People Behind the Science Podcast Show Notes
Life Outside of Science (3:02)
When he’s not working, Kevan enjoys spending time with family, cycling with his friends, getting exercise, being out in nature, and reading biographies of scientists.
The Scientific Side (4:08)
Kevan’s lab uses approaches from chemistry to address unsolved challenges and opportunities for discovery in biology and medicine. His goal is to apply chemistry to biology in the most impactful, interesting, and meaningful ways while pursuing his curiosity. The lab has been investigating key signaling proteins in diseases such as cancer to develop new treatments.
A Dose of Motivation (5:07)
“You did the hardest thing — you got on the bike!” – Kevan’s Peloton Instructor.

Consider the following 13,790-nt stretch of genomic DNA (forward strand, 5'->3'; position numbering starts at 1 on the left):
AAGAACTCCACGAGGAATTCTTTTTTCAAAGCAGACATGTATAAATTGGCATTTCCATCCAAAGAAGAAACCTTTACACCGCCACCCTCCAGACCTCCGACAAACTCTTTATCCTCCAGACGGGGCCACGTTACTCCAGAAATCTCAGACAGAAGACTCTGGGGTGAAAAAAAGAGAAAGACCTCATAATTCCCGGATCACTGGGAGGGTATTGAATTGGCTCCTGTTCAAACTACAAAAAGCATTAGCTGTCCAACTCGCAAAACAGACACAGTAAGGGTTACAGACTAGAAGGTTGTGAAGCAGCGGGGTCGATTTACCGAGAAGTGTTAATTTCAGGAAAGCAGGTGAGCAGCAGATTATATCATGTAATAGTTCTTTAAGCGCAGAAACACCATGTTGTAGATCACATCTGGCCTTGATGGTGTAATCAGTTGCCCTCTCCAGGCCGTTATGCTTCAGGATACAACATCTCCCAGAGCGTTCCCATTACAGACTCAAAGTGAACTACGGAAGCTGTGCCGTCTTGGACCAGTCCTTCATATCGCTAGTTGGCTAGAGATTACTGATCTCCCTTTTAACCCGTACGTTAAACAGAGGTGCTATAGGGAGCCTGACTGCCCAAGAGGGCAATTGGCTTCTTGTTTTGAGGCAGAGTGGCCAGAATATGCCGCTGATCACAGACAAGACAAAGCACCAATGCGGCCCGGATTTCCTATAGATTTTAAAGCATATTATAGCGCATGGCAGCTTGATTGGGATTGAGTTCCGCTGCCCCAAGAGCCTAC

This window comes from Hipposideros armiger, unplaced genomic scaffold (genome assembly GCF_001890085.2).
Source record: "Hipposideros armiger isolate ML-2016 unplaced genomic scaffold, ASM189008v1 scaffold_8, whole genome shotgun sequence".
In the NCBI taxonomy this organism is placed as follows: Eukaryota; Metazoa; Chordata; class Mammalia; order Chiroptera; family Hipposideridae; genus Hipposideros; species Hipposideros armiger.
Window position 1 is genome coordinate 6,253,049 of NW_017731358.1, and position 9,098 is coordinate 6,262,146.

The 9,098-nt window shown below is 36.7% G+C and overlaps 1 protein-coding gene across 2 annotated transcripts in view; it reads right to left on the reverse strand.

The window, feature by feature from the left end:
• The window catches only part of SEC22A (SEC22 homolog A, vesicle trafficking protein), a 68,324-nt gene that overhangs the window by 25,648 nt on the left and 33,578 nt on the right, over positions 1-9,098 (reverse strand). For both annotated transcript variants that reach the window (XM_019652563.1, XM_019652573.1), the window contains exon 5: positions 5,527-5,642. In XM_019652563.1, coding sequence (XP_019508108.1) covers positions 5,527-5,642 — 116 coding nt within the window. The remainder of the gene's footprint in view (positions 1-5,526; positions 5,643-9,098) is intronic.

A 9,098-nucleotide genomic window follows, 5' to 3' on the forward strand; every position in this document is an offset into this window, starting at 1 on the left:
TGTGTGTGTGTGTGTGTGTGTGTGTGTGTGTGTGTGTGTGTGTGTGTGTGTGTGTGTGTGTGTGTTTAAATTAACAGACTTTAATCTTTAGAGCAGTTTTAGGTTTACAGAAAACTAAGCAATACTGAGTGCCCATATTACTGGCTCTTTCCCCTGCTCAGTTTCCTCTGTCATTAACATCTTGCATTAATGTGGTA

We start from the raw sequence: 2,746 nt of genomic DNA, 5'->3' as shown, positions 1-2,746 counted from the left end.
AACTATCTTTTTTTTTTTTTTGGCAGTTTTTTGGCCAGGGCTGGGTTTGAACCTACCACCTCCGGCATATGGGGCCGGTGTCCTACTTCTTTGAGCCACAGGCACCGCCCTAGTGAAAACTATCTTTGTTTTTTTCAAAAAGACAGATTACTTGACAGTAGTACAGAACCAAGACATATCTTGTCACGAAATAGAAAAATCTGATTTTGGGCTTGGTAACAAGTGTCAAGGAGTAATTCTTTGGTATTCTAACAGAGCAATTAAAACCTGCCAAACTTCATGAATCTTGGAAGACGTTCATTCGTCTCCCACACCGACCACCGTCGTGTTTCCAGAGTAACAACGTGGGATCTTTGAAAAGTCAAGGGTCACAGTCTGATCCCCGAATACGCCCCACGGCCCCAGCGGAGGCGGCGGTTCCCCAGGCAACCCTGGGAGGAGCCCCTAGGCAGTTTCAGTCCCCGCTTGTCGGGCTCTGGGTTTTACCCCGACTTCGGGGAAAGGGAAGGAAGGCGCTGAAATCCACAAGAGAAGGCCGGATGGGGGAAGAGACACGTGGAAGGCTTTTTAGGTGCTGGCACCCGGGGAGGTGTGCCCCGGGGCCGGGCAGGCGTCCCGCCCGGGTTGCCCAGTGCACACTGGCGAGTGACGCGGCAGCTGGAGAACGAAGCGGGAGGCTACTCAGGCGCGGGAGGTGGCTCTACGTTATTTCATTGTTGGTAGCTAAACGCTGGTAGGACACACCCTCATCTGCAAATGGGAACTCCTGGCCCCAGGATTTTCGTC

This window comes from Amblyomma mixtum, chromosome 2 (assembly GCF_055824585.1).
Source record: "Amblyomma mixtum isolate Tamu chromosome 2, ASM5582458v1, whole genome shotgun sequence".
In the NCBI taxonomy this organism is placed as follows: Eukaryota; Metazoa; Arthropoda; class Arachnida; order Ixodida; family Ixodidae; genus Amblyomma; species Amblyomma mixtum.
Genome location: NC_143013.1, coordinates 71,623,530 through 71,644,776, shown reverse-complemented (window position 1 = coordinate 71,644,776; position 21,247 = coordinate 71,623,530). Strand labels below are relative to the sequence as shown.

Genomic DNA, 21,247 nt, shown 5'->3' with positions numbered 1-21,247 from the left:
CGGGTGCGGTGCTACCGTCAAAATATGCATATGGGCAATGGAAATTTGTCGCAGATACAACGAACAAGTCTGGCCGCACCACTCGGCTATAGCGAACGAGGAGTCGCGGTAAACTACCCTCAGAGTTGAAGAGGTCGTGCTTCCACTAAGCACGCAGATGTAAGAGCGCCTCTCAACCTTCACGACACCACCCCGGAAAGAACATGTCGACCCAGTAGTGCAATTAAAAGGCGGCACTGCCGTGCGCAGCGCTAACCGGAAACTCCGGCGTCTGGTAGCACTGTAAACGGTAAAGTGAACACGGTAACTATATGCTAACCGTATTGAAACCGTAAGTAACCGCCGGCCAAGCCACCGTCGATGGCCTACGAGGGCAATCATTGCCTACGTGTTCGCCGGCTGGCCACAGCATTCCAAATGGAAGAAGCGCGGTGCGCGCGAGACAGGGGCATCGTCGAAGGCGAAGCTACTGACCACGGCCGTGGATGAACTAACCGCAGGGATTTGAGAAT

Often, getting moving and being in the room is the hardest part.
What Got You Hooked on Science? (8:13)
Kevan was a curious kid, and he often thought about the origins of life and what might have been the first living thing. In high school, he became interested in chemistry and biology through his classes. During college, Kevan had fantastic professors, and he got even more excited about research and the possibility of making new discoveries. As graduation approached, Kevan applied to both MD/PhD and PhD programs. Though Kevan was initially disappointed when he wasn’t accepted into the MD/PhD programs, getting a PhD and focusing on research turned out to be the best fit for his interests.
The Low Points: Failures and Challenges (21:21)